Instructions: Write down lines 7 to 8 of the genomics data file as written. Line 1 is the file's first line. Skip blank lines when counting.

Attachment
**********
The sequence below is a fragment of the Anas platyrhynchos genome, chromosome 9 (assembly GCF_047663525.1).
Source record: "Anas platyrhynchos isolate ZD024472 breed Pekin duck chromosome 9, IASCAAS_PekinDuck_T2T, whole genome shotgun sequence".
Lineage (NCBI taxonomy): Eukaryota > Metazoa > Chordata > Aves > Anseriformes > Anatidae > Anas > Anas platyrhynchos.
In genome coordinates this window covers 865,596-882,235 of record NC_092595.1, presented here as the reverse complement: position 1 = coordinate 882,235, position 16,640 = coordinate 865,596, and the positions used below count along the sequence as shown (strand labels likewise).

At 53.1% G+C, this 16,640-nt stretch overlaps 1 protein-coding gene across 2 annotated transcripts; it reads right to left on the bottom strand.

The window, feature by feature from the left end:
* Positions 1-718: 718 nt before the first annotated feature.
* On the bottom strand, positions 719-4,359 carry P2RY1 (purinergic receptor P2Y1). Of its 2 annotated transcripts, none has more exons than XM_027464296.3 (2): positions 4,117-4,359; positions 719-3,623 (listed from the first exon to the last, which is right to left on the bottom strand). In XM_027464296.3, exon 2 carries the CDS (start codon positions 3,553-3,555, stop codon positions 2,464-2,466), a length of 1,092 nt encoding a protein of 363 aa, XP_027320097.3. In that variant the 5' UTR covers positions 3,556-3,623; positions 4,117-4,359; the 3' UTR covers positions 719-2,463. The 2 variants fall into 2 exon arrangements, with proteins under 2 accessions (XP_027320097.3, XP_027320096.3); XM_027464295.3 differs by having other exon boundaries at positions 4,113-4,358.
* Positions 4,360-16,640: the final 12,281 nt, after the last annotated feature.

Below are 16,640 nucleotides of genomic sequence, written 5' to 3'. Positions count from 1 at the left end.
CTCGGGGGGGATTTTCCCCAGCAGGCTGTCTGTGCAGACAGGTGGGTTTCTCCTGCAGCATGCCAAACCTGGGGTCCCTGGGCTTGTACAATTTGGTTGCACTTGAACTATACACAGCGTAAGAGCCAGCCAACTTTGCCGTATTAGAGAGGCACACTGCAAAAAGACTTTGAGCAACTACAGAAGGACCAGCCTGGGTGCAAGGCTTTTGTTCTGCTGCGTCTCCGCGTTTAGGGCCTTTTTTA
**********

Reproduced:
* Positions 1-718: 718 nt before the first annotated feature.
* On the bottom strand, positions 719-4,359 carry P2RY1 (purinergic receptor P2Y1). Of its 2 annotated transcripts, none has more exons than XM_027464296.3 (2): positions 4,117-4,359; positions 719-3,623 (listed from the first exon to the last, which is right to left on the bottom strand). In XM_027464296.3, exon 2 carries the CDS (start codon positions 3,553-3,555, stop codon positions 2,464-2,466), a length of 1,092 nt encoding a protein of 363 aa, XP_027320097.3. In that variant the 5' UTR covers positions 3,556-3,623; positions 4,117-4,359; the 3' UTR covers positions 719-2,463. The 2 variants fall into 2 exon arrangements, with proteins under 2 accessions (XP_027320097.3, XP_027320096.3); XM_027464295.3 differs by having other exon boundaries at positions 4,113-4,358.